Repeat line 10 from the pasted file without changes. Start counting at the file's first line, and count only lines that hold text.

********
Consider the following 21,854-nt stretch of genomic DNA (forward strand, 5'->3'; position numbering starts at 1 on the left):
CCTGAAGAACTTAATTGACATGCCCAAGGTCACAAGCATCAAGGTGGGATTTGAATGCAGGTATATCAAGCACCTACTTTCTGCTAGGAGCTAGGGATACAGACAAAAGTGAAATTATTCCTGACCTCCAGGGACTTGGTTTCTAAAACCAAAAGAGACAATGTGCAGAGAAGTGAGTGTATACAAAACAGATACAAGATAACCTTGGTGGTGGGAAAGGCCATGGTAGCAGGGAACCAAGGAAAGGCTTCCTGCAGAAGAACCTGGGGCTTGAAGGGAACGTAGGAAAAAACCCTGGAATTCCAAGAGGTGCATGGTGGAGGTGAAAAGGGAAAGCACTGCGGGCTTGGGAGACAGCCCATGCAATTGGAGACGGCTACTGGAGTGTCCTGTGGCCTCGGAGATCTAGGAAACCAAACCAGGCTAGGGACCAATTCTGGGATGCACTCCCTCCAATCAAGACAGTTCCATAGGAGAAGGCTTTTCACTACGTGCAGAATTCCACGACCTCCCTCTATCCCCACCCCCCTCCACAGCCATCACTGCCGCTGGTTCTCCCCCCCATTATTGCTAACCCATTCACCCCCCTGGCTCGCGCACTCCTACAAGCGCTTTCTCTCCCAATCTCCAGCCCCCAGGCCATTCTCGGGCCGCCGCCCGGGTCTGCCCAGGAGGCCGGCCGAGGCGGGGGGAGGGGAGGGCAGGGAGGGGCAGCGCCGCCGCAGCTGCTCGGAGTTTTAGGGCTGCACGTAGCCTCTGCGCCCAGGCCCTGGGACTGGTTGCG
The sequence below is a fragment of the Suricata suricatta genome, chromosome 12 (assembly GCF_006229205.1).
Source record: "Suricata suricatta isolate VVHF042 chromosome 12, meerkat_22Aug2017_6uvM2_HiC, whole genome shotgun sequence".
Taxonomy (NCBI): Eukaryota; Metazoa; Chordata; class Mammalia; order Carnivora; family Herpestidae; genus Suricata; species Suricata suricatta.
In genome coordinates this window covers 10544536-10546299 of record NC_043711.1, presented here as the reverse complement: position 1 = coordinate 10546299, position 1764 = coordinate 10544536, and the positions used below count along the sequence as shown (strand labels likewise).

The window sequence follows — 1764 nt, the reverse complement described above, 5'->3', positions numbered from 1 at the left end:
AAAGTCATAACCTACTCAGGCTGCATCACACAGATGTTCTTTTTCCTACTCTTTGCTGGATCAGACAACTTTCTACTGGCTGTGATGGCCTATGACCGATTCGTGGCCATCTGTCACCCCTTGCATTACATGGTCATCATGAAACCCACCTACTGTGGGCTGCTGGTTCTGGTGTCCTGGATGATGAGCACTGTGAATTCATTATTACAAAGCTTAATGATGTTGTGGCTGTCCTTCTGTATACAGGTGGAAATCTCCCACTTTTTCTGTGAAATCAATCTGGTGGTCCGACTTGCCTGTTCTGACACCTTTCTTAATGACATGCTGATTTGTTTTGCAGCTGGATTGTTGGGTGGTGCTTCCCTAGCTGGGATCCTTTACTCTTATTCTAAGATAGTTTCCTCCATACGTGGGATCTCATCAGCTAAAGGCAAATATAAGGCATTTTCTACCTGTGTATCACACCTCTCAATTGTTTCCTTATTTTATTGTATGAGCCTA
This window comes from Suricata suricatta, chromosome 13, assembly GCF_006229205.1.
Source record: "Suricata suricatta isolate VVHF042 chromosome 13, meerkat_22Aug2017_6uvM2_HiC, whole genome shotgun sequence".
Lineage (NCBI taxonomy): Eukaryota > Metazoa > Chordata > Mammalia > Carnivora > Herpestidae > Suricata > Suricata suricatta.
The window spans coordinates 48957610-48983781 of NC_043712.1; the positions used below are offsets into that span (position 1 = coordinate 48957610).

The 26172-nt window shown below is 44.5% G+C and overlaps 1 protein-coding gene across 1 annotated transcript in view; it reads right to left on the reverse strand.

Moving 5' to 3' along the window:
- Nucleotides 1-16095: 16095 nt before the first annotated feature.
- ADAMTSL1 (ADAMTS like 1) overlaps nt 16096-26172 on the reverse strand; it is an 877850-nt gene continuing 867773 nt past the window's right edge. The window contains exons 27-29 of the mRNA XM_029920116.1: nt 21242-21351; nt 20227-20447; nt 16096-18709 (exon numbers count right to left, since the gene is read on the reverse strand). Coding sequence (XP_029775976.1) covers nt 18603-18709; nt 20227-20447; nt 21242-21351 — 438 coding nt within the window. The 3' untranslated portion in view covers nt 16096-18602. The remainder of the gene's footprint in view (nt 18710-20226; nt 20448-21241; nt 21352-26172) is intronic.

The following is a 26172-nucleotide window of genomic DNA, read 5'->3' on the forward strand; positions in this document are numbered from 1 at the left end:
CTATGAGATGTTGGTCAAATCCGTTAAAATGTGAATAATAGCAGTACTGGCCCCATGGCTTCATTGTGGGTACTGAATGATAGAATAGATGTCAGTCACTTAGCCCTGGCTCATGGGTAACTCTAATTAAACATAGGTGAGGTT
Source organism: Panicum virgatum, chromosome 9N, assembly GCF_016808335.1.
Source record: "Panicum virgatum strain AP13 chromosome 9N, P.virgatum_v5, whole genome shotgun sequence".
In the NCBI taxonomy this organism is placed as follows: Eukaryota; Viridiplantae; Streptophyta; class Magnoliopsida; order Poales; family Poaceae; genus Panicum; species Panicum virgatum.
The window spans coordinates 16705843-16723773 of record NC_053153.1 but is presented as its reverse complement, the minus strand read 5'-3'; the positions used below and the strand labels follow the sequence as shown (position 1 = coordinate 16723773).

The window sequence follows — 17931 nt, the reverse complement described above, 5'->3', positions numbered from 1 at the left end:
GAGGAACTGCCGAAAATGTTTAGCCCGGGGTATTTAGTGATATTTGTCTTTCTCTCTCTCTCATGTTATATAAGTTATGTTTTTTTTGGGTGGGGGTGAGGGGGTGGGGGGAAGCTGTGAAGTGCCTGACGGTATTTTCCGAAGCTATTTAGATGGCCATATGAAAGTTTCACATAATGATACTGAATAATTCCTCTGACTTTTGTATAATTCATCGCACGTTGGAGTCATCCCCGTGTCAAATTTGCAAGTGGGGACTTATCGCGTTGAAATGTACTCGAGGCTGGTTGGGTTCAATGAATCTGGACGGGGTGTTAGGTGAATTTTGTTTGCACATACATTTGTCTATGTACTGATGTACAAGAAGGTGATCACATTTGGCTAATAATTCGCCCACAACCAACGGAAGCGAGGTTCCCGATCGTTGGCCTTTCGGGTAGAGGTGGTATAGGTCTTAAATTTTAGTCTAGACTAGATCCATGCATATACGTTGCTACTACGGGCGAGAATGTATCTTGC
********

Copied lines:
Source record: "Suricata suricatta isolate VVHF042 chromosome 13, meerkat_22Aug2017_6uvM2_HiC, whole genome shotgun sequence".